The Lawfare Podcast


Andrea Matwyshyn and DOJ’s new CFAA Charging Policy

On May 19, the Department of Justice announced a new policy concerning how it will charge cases under the Computer Fraud and Abuse Act, or CFAA, the primary statute used against those who engage in unlawful computer intrusions. Over the years, the statute has been criticized because it has been difficult to determine the kinds of conduct it criminalizes, which has led to a number of problems, including the chilling of security research.

Stephanie Pell sat down with Andrea Matwyshyn, professor of law and associate dean of innovation at Penn State Law School to discuss DOJ's new charging policy and some of the issues it attempts to address. They talked about some of the problems created by the CFAA's vague terms, how the new charging policy tries to protect good faith security research, and the significance of the requirement that prosecutors must now consult with the Computer Crimes and Intellectual Property section at main Justice before charging a case under the CFAA.

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Rational Security: The “Small World After All” Edition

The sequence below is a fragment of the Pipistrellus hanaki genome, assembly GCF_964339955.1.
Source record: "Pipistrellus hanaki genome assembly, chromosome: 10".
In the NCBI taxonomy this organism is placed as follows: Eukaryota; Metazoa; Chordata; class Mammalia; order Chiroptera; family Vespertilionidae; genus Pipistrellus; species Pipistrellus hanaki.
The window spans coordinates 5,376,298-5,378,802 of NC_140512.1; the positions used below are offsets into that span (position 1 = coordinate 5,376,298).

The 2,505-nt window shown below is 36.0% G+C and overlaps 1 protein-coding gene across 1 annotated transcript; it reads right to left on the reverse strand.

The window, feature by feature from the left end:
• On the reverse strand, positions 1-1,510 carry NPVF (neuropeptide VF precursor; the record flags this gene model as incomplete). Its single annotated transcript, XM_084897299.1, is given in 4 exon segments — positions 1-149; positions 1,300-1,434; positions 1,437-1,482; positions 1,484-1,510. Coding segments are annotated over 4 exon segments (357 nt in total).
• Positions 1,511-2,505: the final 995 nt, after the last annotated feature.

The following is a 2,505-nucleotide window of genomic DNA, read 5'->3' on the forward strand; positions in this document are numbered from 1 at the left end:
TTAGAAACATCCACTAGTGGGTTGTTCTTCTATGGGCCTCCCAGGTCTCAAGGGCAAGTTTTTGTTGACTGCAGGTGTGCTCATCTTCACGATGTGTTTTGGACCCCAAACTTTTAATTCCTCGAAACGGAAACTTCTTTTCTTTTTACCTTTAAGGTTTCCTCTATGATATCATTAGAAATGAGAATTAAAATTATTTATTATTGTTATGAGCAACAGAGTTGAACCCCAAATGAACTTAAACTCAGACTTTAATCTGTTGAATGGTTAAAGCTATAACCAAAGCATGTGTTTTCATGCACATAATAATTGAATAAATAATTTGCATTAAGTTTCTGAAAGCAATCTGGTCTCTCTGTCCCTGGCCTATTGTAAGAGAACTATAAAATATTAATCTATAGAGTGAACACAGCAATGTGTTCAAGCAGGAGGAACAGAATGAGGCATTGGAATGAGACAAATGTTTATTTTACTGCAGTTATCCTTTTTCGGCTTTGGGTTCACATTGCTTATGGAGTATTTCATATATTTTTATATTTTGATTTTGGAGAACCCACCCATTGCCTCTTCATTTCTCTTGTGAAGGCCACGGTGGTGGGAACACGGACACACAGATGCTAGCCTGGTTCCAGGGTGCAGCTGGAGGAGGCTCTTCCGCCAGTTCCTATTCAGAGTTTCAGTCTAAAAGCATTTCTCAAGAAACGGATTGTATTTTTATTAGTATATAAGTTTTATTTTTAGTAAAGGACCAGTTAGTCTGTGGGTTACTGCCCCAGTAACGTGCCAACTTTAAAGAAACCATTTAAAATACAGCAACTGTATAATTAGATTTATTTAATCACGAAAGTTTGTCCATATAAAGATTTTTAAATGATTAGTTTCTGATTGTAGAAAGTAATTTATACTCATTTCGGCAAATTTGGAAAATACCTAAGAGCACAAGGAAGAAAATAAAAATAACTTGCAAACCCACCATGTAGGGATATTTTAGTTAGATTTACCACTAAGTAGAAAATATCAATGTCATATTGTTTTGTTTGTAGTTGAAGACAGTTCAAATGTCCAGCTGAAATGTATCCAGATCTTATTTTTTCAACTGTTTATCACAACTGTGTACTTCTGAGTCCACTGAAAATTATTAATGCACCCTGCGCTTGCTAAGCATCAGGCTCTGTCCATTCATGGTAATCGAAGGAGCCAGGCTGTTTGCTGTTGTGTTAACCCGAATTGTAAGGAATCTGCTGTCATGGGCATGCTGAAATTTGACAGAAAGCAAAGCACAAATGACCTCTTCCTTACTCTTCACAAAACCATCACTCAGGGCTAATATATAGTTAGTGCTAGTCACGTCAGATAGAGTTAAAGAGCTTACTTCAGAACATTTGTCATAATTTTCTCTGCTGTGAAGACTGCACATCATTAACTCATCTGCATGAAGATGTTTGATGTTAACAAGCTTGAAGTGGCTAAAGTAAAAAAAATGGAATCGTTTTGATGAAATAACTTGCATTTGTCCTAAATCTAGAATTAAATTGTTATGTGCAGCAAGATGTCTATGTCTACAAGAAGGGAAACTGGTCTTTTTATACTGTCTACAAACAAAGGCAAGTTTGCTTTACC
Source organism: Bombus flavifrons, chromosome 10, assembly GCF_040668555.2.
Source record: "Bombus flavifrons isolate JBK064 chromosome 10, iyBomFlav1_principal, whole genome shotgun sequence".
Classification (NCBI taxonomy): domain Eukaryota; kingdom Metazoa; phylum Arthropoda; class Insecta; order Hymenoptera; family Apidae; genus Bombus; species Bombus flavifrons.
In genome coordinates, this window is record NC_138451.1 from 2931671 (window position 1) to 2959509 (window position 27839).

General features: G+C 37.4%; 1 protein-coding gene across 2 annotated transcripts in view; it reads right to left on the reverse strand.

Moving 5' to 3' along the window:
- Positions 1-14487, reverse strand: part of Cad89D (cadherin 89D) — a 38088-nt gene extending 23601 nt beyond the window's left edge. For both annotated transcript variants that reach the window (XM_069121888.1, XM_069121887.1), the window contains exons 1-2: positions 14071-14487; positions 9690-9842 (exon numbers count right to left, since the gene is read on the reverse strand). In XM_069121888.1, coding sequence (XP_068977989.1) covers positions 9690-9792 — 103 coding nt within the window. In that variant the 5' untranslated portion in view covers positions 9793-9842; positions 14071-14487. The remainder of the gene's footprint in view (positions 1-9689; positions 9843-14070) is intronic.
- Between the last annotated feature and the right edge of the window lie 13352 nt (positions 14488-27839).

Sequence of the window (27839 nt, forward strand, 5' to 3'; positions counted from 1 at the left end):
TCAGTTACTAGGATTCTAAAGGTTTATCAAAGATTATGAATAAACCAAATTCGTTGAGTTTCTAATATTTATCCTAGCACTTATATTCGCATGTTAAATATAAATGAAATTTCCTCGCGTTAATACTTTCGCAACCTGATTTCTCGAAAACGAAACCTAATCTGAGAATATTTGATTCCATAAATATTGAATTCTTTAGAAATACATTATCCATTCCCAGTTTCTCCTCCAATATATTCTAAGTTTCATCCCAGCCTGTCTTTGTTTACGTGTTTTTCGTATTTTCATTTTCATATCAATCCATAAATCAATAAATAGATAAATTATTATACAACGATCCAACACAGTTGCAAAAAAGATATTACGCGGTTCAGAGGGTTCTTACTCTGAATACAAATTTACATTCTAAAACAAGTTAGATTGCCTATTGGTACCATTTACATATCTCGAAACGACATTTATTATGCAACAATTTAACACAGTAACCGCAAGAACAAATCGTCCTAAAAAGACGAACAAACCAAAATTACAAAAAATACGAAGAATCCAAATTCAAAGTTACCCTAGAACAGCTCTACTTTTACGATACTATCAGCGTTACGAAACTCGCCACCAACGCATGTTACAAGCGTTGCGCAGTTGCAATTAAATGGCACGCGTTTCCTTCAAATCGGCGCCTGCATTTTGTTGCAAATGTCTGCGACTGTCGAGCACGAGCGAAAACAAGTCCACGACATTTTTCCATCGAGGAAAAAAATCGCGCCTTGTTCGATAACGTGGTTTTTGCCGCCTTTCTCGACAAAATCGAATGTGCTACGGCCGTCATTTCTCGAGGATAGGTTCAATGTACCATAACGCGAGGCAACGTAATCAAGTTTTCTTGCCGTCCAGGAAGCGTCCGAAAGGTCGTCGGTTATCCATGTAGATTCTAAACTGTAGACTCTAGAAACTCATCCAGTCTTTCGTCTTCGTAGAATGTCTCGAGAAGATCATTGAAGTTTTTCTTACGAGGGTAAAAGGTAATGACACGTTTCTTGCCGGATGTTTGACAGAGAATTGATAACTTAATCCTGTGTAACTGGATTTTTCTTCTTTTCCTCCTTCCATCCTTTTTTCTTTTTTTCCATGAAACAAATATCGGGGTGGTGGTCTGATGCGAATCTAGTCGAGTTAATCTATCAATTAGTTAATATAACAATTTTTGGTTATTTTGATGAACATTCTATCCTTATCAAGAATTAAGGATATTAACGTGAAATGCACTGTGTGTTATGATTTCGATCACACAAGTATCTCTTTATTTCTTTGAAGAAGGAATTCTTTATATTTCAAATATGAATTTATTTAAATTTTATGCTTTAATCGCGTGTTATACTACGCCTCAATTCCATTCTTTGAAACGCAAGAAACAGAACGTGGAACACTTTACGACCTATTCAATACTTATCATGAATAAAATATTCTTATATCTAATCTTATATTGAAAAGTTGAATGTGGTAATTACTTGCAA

This week on Rational Security, Alan, Quinta, and Scott were joined by favorite guestLawfareexecutive editor Natalie Orpett to hash through the week's big nationalsecurity news stories, including:“Another One Bites the Dust.” This past weekend, an American drone strikesuccessfully killed yet another major terrorist leader—this time al-Qaeda leader Ayman al-Zawahiri—in downtown Kabul, while apparently avoiding any civilian casualties or significant collateral damage. What does the strike tell us about the Biden administration's counterterrorism strategy and the role it plays in his broader global agenda?“Maybe He Just Mixed Up His St. Petersburgs.” In Florida, the Justice Department hasindicted Russian agent Aleksandr Viktorovich Ionovfor engaging in an array of political activities on behalf of fringe political candidates and organizations, with the alleged goal of promoting political instability at the Russian government's behest. What light does this indictment shed on Russian interference in American politics?“The Bully Cockpit.” Over reported objections from the Biden administration, Speaker of the House Nancy Pelosi hasflown to Taiwan, making her the most senior U.S. official to visit the hotly contested island in more than two decades and raising China's ire at what many say is a sensitive moment. Is her trip helpful or foolhardy? And what does it tell us about Congress's role in U.S. foreign relations?